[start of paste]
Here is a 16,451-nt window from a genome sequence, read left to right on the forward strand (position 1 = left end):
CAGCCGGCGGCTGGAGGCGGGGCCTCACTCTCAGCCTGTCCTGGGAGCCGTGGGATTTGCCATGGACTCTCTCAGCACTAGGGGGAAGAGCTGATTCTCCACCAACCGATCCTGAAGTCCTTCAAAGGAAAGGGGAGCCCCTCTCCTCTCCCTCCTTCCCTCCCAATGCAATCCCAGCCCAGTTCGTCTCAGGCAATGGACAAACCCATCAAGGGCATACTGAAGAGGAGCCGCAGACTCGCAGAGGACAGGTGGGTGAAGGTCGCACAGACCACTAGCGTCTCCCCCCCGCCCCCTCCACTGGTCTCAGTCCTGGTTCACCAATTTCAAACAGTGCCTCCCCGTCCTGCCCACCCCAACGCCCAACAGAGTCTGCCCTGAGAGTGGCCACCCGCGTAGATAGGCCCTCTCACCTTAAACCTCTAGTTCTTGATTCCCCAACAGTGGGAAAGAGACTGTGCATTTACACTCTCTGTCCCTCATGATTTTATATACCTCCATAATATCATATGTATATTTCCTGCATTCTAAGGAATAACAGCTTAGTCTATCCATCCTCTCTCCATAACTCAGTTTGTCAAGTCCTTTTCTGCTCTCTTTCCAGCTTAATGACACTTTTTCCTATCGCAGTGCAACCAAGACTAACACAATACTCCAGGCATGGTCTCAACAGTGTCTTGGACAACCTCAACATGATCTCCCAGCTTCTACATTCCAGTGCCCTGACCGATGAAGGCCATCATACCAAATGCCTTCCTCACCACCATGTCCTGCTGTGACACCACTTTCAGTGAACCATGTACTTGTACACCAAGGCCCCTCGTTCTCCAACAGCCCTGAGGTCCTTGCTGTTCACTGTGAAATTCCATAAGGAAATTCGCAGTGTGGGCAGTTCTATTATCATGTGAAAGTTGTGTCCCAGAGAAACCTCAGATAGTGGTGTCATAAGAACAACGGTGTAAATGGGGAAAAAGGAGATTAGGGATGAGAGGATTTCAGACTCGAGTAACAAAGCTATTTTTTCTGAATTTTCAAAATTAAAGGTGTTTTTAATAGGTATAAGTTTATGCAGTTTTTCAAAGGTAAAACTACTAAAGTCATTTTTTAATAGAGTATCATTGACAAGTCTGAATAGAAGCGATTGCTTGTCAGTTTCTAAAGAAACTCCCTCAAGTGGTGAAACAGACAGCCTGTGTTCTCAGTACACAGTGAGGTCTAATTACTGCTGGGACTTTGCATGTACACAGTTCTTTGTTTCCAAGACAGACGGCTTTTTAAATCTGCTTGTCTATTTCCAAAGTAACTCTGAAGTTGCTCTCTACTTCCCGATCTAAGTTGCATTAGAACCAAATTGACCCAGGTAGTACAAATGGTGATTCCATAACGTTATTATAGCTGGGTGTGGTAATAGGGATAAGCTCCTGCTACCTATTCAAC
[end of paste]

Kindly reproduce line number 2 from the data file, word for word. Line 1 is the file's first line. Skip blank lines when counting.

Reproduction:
CAGCCGGCGGCTGGAGGCGGGGCCTCACTCTCAGCCTGTCCTGGGAGCCGTGGGATTTGCCATGGACTCTCTCAGCACTAGGGGGAAGAGCTGATTCTCCACCAACCGATCCTGAAGTCCTTCAAAGGAAAGGGGAGCCCCTCTCCTCTCCCTCCTTCCCTCCCAATGCAATCCCAGCCCAGTTCGTCTCAGGCAATGGACAAACCCATCAAGGGCATACTGAAGAGGAGCCGCAGACTCGCAGAGGACAGGTGGGTGAAGGTCGCACAGACCACTAGCGTCTCCCCCCCGCCCCCTCCACTGGTCTCAGTCCTGGTTCACCAATTTCAAACAGTGCCTCCCCGTCCTGCCCACCCCAACGCCCAACAGAGTCTGCCCTGAGAGTGGCCACCCGCGTAGATAGGCCCTCTCACCTTAAACCTCTAGTTCTTGATTCCCCAACAGTGGGAAAGAGACTGTGCATTTACACTCTCTGTCCCTCATGATTTTATATACCTCCATAATATCATATGTATATTTCCTGCATTCTAAGGAATAACAGCTTAGTCTATCCATCCTCTCTCCATAACTCAGTTTGTCAAGTCCTTTTCTGCTCTCTTTCCAGCTTAATGACACTTTTTCCTATCGCAGTGCAACCAAGACTAACACAATACTCCAGGCATGGTCTCAACAGTGTCTTGGACAACCTCAACATGATCTCCCAGCTTCTACATTCCAGTGCCCTGACCGATGAAGGCCATCATACCAAATGCCTTCCTCACCACCATGTCCTGCTGTGACACCACTTTCAGTGAACCATGTACTTGTACACCAAGGCCCCTCGTTCTCCAACAGCCCTGAGGTCCTTGCTGTTCACTGTGAAATTCCATAAGGAAATTCGCAGTGTGGGCAGTTCTATTATCATGTGAAAGTTGTGTCCCAGAGAAACCTCAGATAGTGGTGTCATAAGAACAACGGTGTAAATGGGGAAAAAGGAGATTAGGGATGAGAGGATTTCAGACTCGAGTAACAAAGCTATTTTTTCTGAATTTTCAAAATTAAAGGTGTTTTTAATAGGTATAAGTTTATGCAGTTTTTCAAAGGTAAAACTACTAAAGTCATTTTTTAATAGAGTATCATTGACAAGTCTGAATAGAAGCGATTGCTTGTCAGTTTCTAAAGAAACTCCCTCAAGTGGTGAAACAGACAGCCTGTGTTCTCAGTACACAGTGAGGTCTAATTACTGCTGGGACTTTGCATGTACACAGTTCTTTGTTTCCAAGACAGACGGCTTTTTAAATCTGCTTGTCTATTTCCAAAGTAACTCTGAAGTTGCTCTCTACTTCCCGATCTAAGTTGCATTAGAACCAAATTGACCCAGGTAGTACAAATGGTGATTCCATAACGTTATTATAGCTGGGTGTGGTAATAGGGATAAGCTCCTGCTACCTATTCAAC